Magnetic Levitator - Classic
Posted on: Feb 11, 2005
Contrary to conventional wisdom, technology’s advance into the vanishingly small realm of molecules and atoms may not be out of sight for the venerable optical microscope, after all. In fact, research at the National Institute of Standards and Technology (NIST) suggests that a hybrid version of the optical microscope might be able to image and measure features smaller than 10 nanometers—a tiny fraction of the wavelength of visible light.
In a preliminary test of the embryonic technique, NIST scientists used violet light with a wavelength of 436 nanometers to image features as small as 40 nanometers, about five times smaller than possible with a conventional optical microscope.
Roughly speaking, such a feat is akin to picking up a solitary dime with a clumsy front-end loader. If successfully developed, the imaging technology could be readily incorporated into chip-making and other commercial-scale processes for making parts and products with nanometer-scale dimensions.
The wavelengths of light in the visible part of the spectrum greatly exceed nanoscale dimensions. Consequently, the resolution of conventional light-based imaging methods is limited to about 200 nanometers—too large to resolve the details of nanotechnology, which, by definition, are no more than half that size.
Resembling a 3-D checkerboard, this mirage-like pattern was formed by light waves after bouncing off a specimen with a peak-and-valley arrangement of etched lines. Such complicated wave patterns, the result of light scattering and interference effects, may be used to discern the dimensions of nanoscale features.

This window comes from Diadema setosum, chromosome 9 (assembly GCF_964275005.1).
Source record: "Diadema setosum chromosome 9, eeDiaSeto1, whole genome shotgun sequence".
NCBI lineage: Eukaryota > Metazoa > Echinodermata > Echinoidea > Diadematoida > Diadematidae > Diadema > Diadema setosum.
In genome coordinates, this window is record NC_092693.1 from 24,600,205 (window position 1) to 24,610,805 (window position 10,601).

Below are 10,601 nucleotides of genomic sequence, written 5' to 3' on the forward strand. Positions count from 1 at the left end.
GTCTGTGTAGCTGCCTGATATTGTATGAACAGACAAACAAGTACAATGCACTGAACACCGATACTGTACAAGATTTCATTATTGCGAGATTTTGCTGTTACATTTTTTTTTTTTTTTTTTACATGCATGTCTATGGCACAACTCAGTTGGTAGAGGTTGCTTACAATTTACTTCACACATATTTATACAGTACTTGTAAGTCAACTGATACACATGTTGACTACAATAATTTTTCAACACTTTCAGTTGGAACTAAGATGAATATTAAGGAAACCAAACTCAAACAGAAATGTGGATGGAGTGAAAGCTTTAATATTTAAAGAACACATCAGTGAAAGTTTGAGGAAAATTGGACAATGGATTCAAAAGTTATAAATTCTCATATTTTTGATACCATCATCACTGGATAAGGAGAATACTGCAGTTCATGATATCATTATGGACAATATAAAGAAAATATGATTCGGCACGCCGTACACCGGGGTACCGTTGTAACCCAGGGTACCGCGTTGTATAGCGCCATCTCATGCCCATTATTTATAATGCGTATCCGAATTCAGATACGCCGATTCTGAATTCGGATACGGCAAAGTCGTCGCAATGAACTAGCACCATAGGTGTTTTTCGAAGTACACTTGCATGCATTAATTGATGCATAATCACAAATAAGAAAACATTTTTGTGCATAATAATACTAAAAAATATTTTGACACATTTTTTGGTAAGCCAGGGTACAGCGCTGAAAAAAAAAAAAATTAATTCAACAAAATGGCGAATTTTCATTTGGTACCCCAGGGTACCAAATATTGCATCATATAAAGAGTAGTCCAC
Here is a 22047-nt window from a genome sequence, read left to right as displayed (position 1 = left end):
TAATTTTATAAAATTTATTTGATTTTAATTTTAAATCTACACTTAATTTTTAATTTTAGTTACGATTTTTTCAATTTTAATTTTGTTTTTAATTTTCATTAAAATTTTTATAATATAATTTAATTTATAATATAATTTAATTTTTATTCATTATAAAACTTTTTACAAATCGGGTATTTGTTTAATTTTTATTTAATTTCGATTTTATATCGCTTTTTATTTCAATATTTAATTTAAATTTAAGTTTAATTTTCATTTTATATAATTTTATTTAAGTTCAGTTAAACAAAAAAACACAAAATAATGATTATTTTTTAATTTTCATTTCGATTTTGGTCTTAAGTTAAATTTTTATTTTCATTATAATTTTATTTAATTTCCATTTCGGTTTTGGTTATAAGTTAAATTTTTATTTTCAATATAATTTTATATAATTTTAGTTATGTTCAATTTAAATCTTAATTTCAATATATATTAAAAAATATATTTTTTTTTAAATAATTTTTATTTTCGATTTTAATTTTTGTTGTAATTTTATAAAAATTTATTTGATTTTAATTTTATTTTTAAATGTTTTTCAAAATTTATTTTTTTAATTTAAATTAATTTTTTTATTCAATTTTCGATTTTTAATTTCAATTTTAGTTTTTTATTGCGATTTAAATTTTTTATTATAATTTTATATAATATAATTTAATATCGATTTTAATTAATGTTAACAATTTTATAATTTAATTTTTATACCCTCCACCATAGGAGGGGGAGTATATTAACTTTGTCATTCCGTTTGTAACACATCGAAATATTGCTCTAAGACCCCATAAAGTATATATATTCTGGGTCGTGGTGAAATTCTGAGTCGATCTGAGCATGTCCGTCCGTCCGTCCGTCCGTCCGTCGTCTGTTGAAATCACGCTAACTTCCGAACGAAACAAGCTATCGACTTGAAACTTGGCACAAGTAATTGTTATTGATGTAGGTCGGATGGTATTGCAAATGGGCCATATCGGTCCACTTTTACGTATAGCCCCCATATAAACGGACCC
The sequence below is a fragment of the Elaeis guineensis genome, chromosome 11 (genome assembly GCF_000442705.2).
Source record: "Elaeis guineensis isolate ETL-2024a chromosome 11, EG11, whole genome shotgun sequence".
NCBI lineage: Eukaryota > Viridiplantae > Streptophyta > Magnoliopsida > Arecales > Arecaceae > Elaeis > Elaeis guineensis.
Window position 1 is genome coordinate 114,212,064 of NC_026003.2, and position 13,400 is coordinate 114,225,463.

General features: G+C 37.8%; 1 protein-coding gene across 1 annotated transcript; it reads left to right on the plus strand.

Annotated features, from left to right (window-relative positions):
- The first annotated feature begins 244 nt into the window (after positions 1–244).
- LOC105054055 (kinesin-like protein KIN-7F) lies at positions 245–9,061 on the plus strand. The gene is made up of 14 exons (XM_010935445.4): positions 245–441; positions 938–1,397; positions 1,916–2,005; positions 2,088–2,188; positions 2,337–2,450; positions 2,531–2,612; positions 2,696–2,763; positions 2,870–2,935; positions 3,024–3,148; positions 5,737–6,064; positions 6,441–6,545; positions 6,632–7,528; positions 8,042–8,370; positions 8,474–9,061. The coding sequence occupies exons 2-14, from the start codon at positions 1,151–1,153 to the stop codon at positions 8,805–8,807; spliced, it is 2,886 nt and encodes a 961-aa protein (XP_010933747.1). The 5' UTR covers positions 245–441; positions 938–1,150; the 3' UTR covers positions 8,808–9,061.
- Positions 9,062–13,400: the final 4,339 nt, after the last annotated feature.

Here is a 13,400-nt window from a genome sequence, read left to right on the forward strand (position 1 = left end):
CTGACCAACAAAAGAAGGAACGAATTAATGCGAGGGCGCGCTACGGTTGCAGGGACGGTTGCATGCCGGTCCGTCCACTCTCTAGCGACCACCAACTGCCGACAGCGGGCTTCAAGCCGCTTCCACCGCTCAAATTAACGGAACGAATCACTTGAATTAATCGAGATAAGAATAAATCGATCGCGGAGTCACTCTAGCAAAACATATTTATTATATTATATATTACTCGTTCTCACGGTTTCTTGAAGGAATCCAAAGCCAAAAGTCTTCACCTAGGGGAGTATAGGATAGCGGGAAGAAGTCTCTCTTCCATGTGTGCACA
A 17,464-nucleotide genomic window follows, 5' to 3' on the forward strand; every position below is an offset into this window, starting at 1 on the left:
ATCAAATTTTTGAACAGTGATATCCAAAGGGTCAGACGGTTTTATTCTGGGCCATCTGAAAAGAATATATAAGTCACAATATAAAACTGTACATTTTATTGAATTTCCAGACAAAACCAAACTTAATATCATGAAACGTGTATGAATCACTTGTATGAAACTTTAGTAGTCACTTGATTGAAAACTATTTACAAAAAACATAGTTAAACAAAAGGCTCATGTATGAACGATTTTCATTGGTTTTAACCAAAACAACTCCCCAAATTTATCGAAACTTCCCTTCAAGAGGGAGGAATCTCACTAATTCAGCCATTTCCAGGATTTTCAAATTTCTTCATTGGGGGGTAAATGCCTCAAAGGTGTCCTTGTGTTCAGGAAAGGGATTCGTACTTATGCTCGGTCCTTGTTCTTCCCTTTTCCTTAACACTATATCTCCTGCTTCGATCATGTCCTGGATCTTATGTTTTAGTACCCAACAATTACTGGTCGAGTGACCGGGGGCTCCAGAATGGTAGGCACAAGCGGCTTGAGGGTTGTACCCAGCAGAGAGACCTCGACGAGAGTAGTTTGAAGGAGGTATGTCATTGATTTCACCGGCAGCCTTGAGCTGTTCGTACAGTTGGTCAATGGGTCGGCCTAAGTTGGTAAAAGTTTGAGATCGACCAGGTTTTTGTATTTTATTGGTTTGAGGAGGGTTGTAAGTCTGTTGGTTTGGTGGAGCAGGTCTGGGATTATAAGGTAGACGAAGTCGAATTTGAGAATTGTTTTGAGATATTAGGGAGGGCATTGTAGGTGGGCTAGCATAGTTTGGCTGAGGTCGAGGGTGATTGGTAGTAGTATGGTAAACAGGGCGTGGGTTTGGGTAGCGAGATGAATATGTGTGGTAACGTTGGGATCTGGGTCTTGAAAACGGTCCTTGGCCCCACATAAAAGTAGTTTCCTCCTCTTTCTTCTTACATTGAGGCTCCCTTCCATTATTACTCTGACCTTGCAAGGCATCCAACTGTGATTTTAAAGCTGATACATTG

However, a newly begun, five-year research effort at NIST suggests that a novel combination of illumination, detection and computing technologies can circumvent this limitation. Success would extend the technology’s 400-year-long record as an indispensable imaging and measurement tool well into the expanding realm of nanotechnology.
Called phase-sensitive, scatter-field optical imaging, the computer-intensive technique under development at NIST uses a set of dynamically engineered light waves optimized for particular properties (such as angular orientation and polarization). How this structured illumination field—engineered differently to highlight the particular geometry of each type of specimen—scatters after striking the target can reveal the tiniest of details.
“The scattering patterns are extremely sensitive to small changes in the shape and size of the scattering feature,” explains Rick Silver, a physicist in NIST’s Precision Engineering Division.